His father Jim was county secretary for 10 years. O’Brien didn’t just see them head out the door for meetings, he’d often head out the door with them.

By his early teens they’d enlisted him; his father and a couple of the other officers got him an old woman’s bike which he’d use during the summer to deliver post to club secretaries all over the county, from Rathvilly to Tullow, and Ballinabranna to Bagenalstown.

Child labour? More like total freedom. A love of cycling and a county had been born.

He’d play a bit himself; was on the county panel in ’82-83 when the county won promotion from Division Four down in Clonmel only for the GAA to rejig the whole format again and lock them in the dungeon division again. But by his own admission, he was “a very average footballer”.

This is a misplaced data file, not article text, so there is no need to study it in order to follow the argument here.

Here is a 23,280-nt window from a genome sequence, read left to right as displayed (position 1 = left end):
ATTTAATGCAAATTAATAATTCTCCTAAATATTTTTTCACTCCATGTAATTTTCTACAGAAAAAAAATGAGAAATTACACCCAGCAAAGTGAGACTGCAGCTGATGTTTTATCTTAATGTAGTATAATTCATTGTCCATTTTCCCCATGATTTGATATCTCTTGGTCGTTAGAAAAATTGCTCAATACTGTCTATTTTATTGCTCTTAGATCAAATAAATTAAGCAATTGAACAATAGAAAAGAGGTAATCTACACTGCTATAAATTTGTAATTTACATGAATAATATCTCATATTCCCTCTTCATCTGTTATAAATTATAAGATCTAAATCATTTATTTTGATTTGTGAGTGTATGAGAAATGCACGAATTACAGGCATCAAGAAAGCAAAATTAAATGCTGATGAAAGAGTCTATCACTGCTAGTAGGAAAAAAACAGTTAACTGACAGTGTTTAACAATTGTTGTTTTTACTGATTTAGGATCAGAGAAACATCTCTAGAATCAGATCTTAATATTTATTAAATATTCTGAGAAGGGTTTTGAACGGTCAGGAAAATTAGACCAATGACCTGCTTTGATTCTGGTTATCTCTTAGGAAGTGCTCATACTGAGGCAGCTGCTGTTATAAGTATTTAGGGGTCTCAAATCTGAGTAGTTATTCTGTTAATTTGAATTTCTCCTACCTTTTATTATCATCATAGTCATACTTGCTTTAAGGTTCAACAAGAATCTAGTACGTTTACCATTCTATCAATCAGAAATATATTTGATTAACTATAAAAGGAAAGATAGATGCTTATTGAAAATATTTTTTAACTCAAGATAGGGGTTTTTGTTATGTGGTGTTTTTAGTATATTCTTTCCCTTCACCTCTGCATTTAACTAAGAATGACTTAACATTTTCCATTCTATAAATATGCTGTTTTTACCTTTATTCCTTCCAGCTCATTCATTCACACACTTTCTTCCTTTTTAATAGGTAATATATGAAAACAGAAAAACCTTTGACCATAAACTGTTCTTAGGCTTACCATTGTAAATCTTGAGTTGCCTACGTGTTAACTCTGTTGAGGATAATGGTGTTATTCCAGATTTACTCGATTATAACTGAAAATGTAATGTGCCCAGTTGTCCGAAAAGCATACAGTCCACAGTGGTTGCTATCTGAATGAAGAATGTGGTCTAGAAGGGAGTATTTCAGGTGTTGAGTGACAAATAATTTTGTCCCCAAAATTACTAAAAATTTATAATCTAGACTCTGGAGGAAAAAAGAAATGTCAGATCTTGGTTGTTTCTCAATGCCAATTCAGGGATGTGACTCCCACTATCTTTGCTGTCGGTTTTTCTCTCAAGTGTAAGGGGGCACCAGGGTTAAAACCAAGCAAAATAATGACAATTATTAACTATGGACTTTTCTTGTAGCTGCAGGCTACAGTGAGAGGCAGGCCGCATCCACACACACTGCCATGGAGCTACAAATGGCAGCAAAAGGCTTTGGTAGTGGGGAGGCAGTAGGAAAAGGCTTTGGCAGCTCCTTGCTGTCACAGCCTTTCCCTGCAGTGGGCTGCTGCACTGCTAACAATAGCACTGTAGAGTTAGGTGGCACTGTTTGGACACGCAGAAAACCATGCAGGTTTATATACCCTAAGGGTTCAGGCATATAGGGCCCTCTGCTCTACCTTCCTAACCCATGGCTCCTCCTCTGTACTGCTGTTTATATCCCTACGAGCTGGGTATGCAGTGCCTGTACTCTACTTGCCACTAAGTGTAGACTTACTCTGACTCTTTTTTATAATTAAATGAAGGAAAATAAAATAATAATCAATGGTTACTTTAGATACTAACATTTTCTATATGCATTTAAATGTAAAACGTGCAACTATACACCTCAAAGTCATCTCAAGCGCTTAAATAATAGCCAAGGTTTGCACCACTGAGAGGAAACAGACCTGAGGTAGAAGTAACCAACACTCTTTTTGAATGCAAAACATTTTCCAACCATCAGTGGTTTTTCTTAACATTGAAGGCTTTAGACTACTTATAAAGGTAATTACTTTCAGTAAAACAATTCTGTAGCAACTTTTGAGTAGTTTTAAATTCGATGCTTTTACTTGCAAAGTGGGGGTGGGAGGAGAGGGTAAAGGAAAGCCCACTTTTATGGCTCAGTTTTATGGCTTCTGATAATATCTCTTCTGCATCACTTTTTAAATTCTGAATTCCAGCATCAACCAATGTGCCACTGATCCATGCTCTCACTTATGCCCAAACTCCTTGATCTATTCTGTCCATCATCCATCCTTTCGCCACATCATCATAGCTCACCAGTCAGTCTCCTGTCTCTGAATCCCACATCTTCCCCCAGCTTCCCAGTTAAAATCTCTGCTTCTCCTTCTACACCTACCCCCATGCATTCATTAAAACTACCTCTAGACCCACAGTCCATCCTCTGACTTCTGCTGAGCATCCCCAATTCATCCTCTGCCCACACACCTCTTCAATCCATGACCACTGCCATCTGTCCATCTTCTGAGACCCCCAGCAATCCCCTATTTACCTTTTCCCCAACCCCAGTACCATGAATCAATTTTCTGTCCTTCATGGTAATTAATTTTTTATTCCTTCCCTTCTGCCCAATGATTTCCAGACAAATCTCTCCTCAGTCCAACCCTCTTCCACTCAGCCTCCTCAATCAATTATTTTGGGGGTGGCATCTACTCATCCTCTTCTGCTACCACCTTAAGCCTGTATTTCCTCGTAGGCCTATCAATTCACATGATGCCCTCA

When Éire Óg reached All-Ireland finals in 1993 and 1996, he was a non-playing sub. He still won about five county medals on the field of play, scored two goals in a county final against Kildavin one year, but his real calling was coaching.

With the club minors, he must have helped them win over a dozen county titles. In the autumn of 2004 he was asked to take the seniors who had been through a few barren years by their standards, with rivals O’Hanrahan’s having usurped them as the men around town winning counties and Leinster championships.

In O’Brien’s first season, the old order was restored: Éire Óg were back as kings of the town and county. For the next decade or so, he took the team on and off, winning another handful of county medals.

All the while though, he remained an avid follower of the county team, travelling everywhere from Ballybofey to Carrick-on-Shannon to see them. Being an avid follower though meant also being a frustrated one.

“I always felt the footballers here were as good as a lot of counties. People seem to be shocked that Carlow are going well at the moment but it doesn’t surprise me. I look at Clare, Tipperary, Limerick, who have all been competitive the last decade or so. But I remember a time when we’d play those counties and we were always able to beat them one year and lose the next.